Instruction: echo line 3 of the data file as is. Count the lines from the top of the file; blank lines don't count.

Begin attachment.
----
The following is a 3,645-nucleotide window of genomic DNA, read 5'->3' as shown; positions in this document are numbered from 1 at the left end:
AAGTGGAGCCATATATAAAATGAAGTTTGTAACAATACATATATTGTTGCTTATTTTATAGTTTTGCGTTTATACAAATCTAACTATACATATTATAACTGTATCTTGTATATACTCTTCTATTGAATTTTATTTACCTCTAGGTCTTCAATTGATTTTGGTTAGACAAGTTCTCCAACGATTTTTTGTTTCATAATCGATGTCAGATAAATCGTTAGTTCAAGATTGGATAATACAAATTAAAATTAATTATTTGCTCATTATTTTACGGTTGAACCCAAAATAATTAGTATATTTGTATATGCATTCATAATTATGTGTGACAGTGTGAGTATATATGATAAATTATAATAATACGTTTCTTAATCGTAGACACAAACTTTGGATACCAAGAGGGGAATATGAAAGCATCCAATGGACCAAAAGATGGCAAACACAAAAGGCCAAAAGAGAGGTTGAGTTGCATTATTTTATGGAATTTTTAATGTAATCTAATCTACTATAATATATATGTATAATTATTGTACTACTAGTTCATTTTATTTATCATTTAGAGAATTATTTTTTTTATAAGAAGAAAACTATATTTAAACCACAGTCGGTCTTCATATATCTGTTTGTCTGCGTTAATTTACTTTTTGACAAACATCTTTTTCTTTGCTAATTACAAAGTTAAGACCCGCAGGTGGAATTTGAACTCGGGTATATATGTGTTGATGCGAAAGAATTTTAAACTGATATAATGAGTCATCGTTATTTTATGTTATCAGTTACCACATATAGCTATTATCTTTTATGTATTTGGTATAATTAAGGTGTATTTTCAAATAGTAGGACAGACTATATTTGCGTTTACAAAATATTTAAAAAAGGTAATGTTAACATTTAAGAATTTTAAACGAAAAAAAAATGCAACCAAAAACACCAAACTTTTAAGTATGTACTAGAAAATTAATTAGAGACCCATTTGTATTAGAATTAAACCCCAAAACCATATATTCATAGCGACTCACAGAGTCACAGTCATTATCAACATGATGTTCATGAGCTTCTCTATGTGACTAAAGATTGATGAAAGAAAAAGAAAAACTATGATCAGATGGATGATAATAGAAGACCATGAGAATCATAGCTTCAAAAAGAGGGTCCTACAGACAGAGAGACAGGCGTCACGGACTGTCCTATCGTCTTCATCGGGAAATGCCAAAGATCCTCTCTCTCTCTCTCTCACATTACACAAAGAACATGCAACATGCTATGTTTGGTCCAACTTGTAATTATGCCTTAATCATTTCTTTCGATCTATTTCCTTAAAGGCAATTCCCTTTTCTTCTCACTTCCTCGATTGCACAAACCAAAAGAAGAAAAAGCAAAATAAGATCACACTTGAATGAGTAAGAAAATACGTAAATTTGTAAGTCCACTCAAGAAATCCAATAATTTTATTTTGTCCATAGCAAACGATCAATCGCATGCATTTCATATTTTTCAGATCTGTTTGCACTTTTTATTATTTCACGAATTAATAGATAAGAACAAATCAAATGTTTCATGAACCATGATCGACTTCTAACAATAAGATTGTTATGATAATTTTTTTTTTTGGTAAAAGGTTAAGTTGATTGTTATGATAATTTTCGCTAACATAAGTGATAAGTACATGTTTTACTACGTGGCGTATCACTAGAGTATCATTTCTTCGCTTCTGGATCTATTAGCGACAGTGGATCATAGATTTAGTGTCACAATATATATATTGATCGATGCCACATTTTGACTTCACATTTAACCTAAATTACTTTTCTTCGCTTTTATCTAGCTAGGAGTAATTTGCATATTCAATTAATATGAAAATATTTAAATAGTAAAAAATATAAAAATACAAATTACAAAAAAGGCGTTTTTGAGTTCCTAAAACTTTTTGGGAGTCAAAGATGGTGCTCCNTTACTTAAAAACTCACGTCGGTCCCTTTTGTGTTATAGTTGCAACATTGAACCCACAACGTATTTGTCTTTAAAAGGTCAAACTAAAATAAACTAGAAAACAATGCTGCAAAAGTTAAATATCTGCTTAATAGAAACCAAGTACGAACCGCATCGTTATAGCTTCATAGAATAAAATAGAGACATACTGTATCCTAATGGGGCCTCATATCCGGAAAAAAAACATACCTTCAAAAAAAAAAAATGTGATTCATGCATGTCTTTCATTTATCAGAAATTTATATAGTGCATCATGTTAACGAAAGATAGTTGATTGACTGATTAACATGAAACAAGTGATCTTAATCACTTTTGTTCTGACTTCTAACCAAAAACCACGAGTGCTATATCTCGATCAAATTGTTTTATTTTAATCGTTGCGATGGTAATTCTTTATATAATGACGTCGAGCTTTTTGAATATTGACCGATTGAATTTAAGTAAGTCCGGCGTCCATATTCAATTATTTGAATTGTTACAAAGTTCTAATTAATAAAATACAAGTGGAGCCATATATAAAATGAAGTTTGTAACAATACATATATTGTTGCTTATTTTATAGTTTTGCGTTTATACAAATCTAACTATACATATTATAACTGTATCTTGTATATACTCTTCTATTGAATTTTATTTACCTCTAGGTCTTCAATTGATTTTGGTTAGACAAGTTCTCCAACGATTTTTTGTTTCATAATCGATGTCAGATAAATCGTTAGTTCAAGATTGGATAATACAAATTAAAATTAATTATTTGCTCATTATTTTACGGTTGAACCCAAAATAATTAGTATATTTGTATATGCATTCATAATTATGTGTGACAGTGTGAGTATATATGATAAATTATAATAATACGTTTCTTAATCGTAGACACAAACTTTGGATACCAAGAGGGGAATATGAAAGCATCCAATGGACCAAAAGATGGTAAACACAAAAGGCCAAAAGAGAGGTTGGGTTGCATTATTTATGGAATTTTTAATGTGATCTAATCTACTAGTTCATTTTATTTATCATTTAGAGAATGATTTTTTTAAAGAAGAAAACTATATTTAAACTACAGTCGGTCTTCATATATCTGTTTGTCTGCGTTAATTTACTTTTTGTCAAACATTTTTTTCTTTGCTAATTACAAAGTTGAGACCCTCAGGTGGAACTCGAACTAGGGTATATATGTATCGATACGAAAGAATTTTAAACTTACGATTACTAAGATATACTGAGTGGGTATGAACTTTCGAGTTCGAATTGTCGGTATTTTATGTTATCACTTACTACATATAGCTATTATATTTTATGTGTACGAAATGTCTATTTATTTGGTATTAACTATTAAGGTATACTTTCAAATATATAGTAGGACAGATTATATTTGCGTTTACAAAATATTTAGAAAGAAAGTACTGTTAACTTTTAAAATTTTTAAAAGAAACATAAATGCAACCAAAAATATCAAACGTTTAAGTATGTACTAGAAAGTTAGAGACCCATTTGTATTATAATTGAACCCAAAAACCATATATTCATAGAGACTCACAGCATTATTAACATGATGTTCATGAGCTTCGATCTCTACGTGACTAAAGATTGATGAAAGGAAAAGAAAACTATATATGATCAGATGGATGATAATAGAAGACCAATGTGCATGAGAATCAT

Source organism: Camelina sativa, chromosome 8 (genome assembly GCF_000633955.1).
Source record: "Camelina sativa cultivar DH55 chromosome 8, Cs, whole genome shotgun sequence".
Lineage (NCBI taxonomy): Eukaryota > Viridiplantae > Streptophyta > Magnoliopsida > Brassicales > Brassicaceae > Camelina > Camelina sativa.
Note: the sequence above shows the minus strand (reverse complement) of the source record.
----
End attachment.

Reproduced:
Source organism: Camelina sativa, chromosome 8 (genome assembly GCF_000633955.1).